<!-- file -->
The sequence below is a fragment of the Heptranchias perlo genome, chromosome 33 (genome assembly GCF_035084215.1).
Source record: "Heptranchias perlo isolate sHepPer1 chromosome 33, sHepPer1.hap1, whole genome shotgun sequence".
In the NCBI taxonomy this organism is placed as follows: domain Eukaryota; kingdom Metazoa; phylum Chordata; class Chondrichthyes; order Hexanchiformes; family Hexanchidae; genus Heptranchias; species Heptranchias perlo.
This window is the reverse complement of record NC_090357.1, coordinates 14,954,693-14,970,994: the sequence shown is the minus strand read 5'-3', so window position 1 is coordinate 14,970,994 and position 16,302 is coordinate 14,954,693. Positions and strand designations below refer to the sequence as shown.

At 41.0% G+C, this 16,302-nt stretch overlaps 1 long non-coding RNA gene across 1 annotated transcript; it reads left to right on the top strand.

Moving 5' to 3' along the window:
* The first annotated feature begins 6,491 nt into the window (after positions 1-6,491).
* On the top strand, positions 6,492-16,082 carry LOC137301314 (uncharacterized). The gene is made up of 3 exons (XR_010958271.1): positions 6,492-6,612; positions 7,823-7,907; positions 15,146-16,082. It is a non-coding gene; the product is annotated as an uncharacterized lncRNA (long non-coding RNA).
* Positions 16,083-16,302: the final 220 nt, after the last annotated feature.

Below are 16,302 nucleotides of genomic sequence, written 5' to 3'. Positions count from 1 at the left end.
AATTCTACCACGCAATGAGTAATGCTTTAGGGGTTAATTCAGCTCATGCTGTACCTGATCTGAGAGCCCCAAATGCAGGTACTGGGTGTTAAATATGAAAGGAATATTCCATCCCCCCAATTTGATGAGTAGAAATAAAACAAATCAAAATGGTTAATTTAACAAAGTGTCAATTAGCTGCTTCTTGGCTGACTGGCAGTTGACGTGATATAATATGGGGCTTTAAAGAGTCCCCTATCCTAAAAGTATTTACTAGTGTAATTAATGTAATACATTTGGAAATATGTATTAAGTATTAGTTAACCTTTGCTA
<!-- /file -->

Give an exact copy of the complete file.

The sequence below is a fragment of the Heptranchias perlo genome, chromosome 33 (genome assembly GCF_035084215.1).
Source record: "Heptranchias perlo isolate sHepPer1 chromosome 33, sHepPer1.hap1, whole genome shotgun sequence".
In the NCBI taxonomy this organism is placed as follows: domain Eukaryota; kingdom Metazoa; phylum Chordata; class Chondrichthyes; order Hexanchiformes; family Hexanchidae; genus Heptranchias; species Heptranchias perlo.
This window is the reverse complement of record NC_090357.1, coordinates 14,954,693-14,970,994: the sequence shown is the minus strand read 5'-3', so window position 1 is coordinate 14,970,994 and position 16,302 is coordinate 14,954,693. Positions and strand designations below refer to the sequence as shown.

At 41.0% G+C, this 16,302-nt stretch overlaps 1 long non-coding RNA gene across 1 annotated transcript; it reads left to right on the top strand.

Moving 5' to 3' along the window:
* The first annotated feature begins 6,491 nt into the window (after positions 1-6,491).
* On the top strand, positions 6,492-16,082 carry LOC137301314 (uncharacterized). The gene is made up of 3 exons (XR_010958271.1): positions 6,492-6,612; positions 7,823-7,907; positions 15,146-16,082. It is a non-coding gene; the product is annotated as an uncharacterized lncRNA (long non-coding RNA).
* Positions 16,083-16,302: the final 220 nt, after the last annotated feature.

Below are 16,302 nucleotides of genomic sequence, written 5' to 3'. Positions count from 1 at the left end.
AATTCTACCACGCAATGAGTAATGCTTTAGGGGTTAATTCAGCTCATGCTGTACCTGATCTGAGAGCCCCAAATGCAGGTACTGGGTGTTAAATATGAAAGGAATATTCCATCCCCCCAATTTGATGAGTAGAAATAAAACAAATCAAAATGGTTAATTTAACAAAGTGTCAATTAGCTGCTTCTTGGCTGACTGGCAGTTGACGTGATATAATATGGGGCTTTAAAGAGTCCCCTATCCTAAAAGTATTTACTAGTGTAATTAATGTAATACATTTGGAAATATGTATTAAGTATTAGTTAACCTTTGCTA